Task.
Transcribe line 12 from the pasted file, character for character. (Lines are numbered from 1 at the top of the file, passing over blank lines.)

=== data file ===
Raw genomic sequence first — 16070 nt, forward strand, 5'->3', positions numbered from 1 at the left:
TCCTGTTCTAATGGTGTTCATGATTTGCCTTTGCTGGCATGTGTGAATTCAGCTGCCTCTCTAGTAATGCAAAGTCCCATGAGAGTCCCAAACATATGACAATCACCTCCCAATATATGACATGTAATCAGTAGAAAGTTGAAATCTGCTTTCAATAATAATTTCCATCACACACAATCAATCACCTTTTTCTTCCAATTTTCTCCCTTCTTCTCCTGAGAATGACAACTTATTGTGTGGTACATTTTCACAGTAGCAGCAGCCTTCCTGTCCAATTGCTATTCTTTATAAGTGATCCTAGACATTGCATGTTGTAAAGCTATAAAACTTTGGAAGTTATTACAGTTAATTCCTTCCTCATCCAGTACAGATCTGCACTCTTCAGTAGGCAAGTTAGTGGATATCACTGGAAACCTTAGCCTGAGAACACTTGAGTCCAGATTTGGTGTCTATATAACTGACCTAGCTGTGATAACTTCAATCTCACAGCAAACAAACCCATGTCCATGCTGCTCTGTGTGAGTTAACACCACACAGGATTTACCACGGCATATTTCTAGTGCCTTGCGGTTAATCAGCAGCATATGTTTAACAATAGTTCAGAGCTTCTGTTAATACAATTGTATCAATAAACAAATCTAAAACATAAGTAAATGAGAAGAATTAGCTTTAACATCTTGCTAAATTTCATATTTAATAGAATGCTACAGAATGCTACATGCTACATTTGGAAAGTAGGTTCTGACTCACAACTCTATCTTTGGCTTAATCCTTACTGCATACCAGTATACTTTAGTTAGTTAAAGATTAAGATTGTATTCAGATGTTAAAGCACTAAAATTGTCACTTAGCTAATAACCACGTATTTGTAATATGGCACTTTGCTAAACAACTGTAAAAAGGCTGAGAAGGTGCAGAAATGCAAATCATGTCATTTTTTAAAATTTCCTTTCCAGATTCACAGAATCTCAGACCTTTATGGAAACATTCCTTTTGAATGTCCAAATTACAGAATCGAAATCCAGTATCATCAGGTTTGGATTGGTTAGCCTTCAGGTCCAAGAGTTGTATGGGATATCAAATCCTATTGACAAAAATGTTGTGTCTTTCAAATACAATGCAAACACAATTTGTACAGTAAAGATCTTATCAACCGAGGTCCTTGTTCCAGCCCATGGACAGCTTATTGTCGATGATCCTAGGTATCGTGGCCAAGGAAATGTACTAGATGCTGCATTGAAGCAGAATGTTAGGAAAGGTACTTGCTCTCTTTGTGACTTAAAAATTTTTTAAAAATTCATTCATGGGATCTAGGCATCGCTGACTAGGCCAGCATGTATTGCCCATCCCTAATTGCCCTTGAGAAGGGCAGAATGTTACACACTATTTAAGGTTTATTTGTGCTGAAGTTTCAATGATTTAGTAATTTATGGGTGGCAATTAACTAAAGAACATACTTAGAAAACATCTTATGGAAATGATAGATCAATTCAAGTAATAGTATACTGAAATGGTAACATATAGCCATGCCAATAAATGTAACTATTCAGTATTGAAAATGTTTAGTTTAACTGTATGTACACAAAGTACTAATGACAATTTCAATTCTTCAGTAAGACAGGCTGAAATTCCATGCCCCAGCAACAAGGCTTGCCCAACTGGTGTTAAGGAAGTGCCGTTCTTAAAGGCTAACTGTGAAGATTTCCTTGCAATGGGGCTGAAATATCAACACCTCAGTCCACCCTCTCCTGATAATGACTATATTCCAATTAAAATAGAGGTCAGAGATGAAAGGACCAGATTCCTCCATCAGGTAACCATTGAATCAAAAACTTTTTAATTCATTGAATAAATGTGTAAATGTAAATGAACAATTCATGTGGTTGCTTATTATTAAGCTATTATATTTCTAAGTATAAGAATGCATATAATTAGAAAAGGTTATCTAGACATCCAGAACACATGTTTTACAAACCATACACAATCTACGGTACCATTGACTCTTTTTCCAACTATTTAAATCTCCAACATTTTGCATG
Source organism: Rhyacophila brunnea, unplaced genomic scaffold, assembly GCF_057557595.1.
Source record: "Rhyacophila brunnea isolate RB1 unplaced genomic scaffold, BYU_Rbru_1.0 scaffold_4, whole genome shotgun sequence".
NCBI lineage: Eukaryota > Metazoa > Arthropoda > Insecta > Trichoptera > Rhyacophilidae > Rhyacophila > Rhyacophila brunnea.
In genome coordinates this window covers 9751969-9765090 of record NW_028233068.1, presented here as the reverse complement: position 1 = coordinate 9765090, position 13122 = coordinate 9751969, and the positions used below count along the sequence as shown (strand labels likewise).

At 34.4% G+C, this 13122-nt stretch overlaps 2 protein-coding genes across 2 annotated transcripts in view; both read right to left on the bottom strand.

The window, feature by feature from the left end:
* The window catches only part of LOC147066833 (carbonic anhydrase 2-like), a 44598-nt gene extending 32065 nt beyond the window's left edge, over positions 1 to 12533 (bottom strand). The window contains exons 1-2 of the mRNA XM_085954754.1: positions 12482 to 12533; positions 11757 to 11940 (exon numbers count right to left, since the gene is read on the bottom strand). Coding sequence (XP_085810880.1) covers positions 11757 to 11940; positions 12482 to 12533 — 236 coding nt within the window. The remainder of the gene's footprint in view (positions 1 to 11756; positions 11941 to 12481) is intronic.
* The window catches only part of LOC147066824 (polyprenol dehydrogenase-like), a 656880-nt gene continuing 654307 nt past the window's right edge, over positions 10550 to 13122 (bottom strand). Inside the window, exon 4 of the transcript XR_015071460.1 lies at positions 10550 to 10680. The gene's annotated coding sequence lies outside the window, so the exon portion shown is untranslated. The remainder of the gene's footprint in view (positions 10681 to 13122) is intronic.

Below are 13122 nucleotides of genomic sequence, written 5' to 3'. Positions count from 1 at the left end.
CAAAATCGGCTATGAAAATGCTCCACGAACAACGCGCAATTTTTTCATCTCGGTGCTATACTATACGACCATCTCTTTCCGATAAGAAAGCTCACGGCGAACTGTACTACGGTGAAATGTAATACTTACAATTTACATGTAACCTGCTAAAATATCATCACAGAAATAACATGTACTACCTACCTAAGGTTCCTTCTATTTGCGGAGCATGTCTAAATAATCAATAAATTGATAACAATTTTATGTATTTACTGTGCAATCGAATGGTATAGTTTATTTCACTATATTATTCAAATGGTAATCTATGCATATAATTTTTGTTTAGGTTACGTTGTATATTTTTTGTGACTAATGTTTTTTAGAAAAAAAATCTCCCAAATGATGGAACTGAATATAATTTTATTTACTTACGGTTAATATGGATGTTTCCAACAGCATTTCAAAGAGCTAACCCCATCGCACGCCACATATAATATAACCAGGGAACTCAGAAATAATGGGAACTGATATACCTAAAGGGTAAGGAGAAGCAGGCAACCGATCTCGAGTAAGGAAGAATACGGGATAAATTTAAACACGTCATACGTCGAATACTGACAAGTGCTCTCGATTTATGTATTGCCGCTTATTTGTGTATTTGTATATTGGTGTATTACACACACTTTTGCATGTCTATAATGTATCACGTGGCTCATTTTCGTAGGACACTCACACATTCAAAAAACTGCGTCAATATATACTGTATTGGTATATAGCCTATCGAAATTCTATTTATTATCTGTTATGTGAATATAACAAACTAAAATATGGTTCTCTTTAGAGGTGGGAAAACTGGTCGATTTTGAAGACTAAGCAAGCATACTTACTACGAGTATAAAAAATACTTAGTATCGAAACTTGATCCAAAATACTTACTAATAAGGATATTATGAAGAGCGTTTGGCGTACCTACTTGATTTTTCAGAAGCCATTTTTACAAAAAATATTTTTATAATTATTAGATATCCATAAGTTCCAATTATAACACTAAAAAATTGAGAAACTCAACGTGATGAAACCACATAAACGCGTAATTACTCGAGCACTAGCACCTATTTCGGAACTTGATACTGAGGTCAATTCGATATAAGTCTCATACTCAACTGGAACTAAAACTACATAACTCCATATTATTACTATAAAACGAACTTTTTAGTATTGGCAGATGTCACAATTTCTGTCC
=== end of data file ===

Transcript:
CAAAATCGGCTATGAAAATGCTCCACGAACAACGCGCAATTTTTTCATCTCGGTGCTATACTATACGACCATCTCTTTCCGATAAGAAAGCTCACGGCGAACTGTACTACGGTGAAATGTAATACTTACAATTTACATGTAACCTGCTAAAATATCATCACAGAAATAACATGTACTACCTACCTAAGGTTCCTTCTATTTGCGGAGCATGTCTAAATAATCAATAAATTGATAACAATTTTATGTATTTACTGTGCAATCGAATGGTATAGTTTATTTCACTATATTATTCAAATGGTAATCTATGCATATAATTTTTGTTTAGGTTACGTTGTATATTTTTTGTGACTAATGTTTTTTAGAAAAAAAATCTCCCAAATGATGGAACTGAATATAATTTTATTTACTTACGGTTAATATGGATGTTTCCAACAGCATTTCAAAGAGCTAACCCCATCGCACGCCACATATAATATAACCAGGGAACTCAGAAATAATGGGAACTGATATACCTAAAGGGTAAGGAGAAGCAGGCAACCGATCTCGAGTAAGGAAGAATACGGGATAAATTTAAACACGTCATACGTCGAATACTGACAAGTGCTCTCGATTTATGTATTGCCGCTTATTTGTGTATTTGTATATTGGTGTATTACACACACTTTTGCATGTCTATAATGTATCACGTGGCTCATTTTCGTAGGACACTCACACATTCAAAAAACTGCGTCAATATATACTGTATTGGTATATAGCCTATCGAAATTCTATTTATTATCTGTTATGTGAATATAACAAACTAAAATATGGTTCTCTTTAGAGGTGGGAAAACTGGTCGATTTTGAAGACTAAGCAAGCATACTTACTACGAGTATAAAAAATACTTAGTATCGAAACTTGATCCAAAATACTTACTAATAAGGATATTATGAAGAGCGTTTGGCGTACCTACTTGATTTTTCAGAAGCCATTTTTACAAAAAATATTTTTATAATTATTAGATATCCATAAGTTCCAATTATAACACTAAAAAATTGAGAAACTCAACGTGATGAAACCACATAAACGCGTAATTACTCGAGCACTAGCACCTATTTCGGAACTTGATACTGAGGTCAATTCGATATAAGTCTCATACTCAACTGGAACTAAAACTACATAACTCCATATTATTACTATAAAACGAACTTTTTAGTATTGGCAGATGTCACAATTTCTGTCC